The sustainability field is often accused of spawning 'talking shops' and that is a tag no new initiative wants. The emphasis on its three clear goals, even in its earliest communications, underlines that the Sustainable Apparel Coalition is not intended to be a 'forum' for discussion but a coalition for action.

In many ways the launch of the Sustainable Apparel Coalition (SAC) is an achievement in itself, given the differing profiles and positions of the companies and groups represented. However, seeing it as simply an exercise in uniting contrasting views would be rather limited.

Of its three clear goals, arguably the most critical is the establishment of an industry-wide index for measuring and evaluating apparel and footwear product sustainability. Indeed, SAC described this as its "first major project."

"The coalition has recognised that, as the old saying goes, you can't manage what you don't measure, so measurement is our focus," Rick Ridgeway, vice president of environmental programmes at Patagonia and chair of SAC, tells just-style. "And the index we are developing will do that with significant depth in all categories of impact across the entire value chain of products, including social and labour impacts."

The group members have been working informally together since early 2010, and SAC stated at its launch that it planned to begin beta-testing the initial version of an apparel and footwear sustainability index this year.

The Sustainable Apparel Index
SAC believes that a common approach for measuring and evaluating sustainability performance is essential for driving a "race to the top." The idea, SAC states, is that retailers and brands will be able to compare performance of upstream supply chain partners, and those partners will have a single standard for measuring and reporting performance to their downstream customers.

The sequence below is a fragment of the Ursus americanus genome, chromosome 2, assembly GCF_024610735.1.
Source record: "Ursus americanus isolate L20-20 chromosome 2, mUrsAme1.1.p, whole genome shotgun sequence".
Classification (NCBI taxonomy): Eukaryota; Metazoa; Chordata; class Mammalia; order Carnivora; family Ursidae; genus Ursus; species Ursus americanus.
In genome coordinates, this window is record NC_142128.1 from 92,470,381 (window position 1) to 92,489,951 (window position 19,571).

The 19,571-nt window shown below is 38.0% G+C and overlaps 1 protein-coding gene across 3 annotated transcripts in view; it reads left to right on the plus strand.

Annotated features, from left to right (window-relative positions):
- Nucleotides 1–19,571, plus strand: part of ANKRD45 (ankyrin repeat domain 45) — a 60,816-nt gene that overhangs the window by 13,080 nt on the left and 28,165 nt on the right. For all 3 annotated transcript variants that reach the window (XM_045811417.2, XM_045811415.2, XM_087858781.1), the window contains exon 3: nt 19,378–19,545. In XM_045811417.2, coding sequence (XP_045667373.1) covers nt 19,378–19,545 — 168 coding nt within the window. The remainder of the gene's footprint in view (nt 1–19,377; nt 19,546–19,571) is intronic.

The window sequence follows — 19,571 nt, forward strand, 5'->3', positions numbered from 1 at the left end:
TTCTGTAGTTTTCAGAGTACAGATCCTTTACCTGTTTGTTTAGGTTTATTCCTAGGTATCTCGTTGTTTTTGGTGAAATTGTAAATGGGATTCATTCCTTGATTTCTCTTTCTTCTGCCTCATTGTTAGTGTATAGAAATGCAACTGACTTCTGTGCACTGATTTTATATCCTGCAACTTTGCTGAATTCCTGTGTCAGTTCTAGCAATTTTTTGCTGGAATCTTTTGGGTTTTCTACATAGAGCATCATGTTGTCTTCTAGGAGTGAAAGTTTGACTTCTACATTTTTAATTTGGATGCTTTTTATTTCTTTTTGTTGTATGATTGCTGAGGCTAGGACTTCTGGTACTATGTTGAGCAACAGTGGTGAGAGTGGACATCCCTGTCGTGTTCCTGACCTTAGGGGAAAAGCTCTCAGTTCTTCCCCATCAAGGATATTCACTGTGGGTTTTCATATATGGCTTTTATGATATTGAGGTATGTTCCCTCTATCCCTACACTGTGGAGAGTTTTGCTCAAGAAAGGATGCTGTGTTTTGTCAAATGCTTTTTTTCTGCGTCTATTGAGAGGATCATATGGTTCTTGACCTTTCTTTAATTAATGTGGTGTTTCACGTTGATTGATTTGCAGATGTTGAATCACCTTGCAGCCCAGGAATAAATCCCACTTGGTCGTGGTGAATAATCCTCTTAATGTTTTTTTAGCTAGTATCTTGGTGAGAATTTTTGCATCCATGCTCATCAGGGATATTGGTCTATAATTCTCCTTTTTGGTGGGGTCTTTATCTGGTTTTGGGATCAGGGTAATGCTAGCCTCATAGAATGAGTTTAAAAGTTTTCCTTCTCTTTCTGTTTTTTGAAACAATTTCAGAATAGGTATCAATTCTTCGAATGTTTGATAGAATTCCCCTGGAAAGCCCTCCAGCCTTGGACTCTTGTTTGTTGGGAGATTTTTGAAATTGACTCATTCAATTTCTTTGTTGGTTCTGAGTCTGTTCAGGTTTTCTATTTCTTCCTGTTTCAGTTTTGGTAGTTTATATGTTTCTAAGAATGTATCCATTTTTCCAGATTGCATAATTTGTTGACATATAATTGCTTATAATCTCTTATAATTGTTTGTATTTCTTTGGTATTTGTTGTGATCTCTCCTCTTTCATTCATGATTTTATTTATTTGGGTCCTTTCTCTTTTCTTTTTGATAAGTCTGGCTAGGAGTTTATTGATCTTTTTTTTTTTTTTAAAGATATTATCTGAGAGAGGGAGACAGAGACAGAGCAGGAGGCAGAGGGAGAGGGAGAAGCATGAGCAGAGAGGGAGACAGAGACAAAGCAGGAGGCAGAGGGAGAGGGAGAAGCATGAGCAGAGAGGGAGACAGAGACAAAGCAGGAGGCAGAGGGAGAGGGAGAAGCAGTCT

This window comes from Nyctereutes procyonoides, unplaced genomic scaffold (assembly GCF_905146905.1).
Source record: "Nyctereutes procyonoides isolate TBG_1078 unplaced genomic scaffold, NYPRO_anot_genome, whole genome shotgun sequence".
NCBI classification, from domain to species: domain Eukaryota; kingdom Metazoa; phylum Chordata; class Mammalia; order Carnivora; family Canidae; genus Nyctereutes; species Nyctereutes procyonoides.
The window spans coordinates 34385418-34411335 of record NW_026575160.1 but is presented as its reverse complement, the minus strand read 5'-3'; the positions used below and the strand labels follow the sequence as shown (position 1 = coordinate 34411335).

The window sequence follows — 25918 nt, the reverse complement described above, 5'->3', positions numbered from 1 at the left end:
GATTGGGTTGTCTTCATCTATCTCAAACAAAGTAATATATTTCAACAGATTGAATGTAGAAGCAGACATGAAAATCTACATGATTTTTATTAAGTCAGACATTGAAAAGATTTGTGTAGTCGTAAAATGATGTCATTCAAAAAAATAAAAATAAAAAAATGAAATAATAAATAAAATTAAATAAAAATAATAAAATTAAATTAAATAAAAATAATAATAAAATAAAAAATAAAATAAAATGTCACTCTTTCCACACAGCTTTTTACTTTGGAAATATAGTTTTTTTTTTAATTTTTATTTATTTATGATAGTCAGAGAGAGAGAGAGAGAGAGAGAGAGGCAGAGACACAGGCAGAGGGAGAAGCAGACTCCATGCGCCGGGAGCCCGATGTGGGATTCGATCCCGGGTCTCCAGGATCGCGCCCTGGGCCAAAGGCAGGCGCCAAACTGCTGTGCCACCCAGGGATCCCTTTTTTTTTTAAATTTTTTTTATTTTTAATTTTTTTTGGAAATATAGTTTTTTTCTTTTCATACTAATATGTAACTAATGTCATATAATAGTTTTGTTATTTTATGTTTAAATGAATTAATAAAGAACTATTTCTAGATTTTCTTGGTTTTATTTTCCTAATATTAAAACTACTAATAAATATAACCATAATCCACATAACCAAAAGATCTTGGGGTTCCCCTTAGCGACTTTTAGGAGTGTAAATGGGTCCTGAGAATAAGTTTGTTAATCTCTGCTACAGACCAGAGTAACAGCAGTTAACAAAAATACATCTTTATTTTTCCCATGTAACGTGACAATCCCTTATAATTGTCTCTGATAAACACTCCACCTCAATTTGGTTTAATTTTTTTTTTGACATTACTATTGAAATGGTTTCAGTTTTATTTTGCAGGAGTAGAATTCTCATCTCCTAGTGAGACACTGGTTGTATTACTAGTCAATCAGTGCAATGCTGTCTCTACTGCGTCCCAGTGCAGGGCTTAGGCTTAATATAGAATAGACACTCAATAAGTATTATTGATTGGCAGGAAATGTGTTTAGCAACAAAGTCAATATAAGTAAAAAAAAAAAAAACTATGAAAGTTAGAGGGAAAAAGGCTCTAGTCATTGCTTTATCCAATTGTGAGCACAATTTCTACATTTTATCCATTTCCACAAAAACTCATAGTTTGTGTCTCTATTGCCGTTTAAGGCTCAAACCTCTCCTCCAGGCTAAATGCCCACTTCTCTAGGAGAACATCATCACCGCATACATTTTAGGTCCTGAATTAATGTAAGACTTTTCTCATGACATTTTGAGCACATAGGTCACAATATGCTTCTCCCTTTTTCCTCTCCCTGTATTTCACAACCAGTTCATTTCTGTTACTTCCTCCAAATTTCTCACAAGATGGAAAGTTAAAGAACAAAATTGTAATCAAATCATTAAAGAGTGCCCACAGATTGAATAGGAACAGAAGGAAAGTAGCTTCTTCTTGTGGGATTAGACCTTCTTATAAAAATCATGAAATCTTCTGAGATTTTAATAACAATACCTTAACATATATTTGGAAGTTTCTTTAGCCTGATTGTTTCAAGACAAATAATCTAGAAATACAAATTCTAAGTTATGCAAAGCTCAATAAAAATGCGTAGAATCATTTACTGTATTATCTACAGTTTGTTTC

This in turn will help "drive improvements in energy, waste, water, and toxics in the supply chain and help reduce operating costs and risks." The Index would help to highlight opportunities for "pre-competitive collaboration" in order to improve performance, making investment in technological innovations more feasible.

Among the design principles laid down at its launch, SAC said the Index had to deliver value to companies, drive quantifiable improvement and behaviour change and be easy to use and understand for users.

In addition, it has to encourage industry to engage their supply chain in measurement, and pool primary data in order to update the industry average and "raise the bar." While it wants the Index to be "well-planned," it should be dynamic and able to be adjusted over time to reflect new methods.

Also, the Index has to be credible; employ a life cycle-based approach that focuses on priority hotspots and uses 100% transparent, widely agreed-upon, best available measurement methods. Critically, it would have to have a 100% transparent scoring algorithm and enable third-party verification of results.

The idea that the Index could eventually include a consumer-facing element, either in the form of a label or a score, appears to feature in the Coalition's long-term thinking. It said the measurement standard will serve "as a foundation for eventual reporting to consumers on the sustainability performance of the products they purchase."

However, it adds that in the short term the priority is to use the index to drive improvement and innovation, and that no timetable had been set for the development of a consumer-facing label. SAC said the focus would be on business-to-business decision-making at first, "with the expectation that consumer-facing scores will exist in the future."

Sustainable Apparel Index V1.0
SAC's provisional model for its Index is the Version 1.0 Sustainable Apparel Index which it has published on its website. SAC has been carrying out a stakeholder review, seeking input from "invited and interested entities" and said it envisaged being able to make the full details available by September.

"This initial version is a starting point that is expected to evolve and improve through the benefit of stakeholder review, pilot testing, and public comment," SAC said.

The Version 1.0 Apparel Index is primarily an indicator-based tool which "enables companies to evaluate material types, products, facilities and processes based on a range of environmental and social practices and product design choices."